“The U.S. and Brazil are sort of the twins of North and South America, and they get compared as parallel narratives,” said Colorado College professor Sarah Hautzinger. “If you’re interested in geopolitics or political economy, globalization, migration, comparative culture — in so many areas, Brazil is an interesting vantage point because you’re straddled between worlds.”
An anthropologist whose research is focused in Brazil, Hautzinger will serve as visiting faculty director of the inaugural semester of the ACM Brazil: Culture, Community, & Language at PUC-Rio program in fall 2017. She was drawn to the program because it offers students in any major and without prior Portuguese language study an opportunity to immerse themselves in Brazilian society and pursue their individual academic interests.
“On this program you can step into Brazil in a very experiential way and continue your education without missing a beat” because courses are taught in English, she said. “If you’ve already studied Spanish, French, or Italian, you can also probably return home with fluency in Portuguese, due to the similarities of the languages.”
Along with a fascination for all things Brazilian, Hautzinger has years of varied and in-depth experience in the country. She’s lived in Rio de Janeiro and other cities while conducting fieldwork and as faculty for off-campus study programs. Her main research area, and subject of a book she’s written, is all-women police stations in Brazil created to address violence against women.
She will teach one of the courses students will take at Pontifícia Universidade Católica do Rio de Janeiro (PUC-Rio), ACM’s partner in the program, and will supervise students pursuing an optional independent study project (ISP).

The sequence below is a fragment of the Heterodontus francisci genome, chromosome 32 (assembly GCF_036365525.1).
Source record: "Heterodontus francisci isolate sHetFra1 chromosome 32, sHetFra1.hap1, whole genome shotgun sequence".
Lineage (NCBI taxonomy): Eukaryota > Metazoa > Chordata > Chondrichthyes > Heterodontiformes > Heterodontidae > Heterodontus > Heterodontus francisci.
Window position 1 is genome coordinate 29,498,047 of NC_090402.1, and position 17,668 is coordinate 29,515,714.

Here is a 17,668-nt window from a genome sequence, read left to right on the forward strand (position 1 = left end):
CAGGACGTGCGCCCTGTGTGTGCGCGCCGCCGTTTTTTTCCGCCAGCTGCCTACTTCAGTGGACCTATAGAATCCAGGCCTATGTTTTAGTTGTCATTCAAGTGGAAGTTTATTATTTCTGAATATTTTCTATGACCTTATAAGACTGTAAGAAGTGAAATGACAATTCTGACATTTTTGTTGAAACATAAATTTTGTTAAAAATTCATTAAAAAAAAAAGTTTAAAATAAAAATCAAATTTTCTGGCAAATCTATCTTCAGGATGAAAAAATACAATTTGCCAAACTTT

Her interdisciplinary course, titled TRANS-Brazil: Relationship and Representation of National Identity, will explore aspects of Brazilian culture and society provide students with a means to think about Brazil and Brazilians in terms of relationships and representations, boundaries and transactions.
“There will be really interesting synergies between the community-based aspects of the course I’m teaching and the independent projects and the students’ volunteer service.”
|– Sarah Hautzinger
“Being who I am, I will be tipping toward having a substantial community-based element in the course,” said Hautzinger. “For each of the units in the course, I expect to have guest speakers and field trips. There’s nothing like giving students the chance to have that kind of contact with people directly involved in the issues we’re studying.”
PUC-Rio’s commitment to social action in the city has fostered a robust volunteer program run by university faculty and staff, which offers a wide range of community organizations and activities that students on the program can plug into.
“Most likely, there will be really interesting synergies between the community-based aspects of the course I’m teaching and the independent projects and the students’ volunteer service,” Hautzinger noted. “Students could have great opportunities to tie their social justice work at PUC into their independent studies and do some community-based kinds of fieldwork.”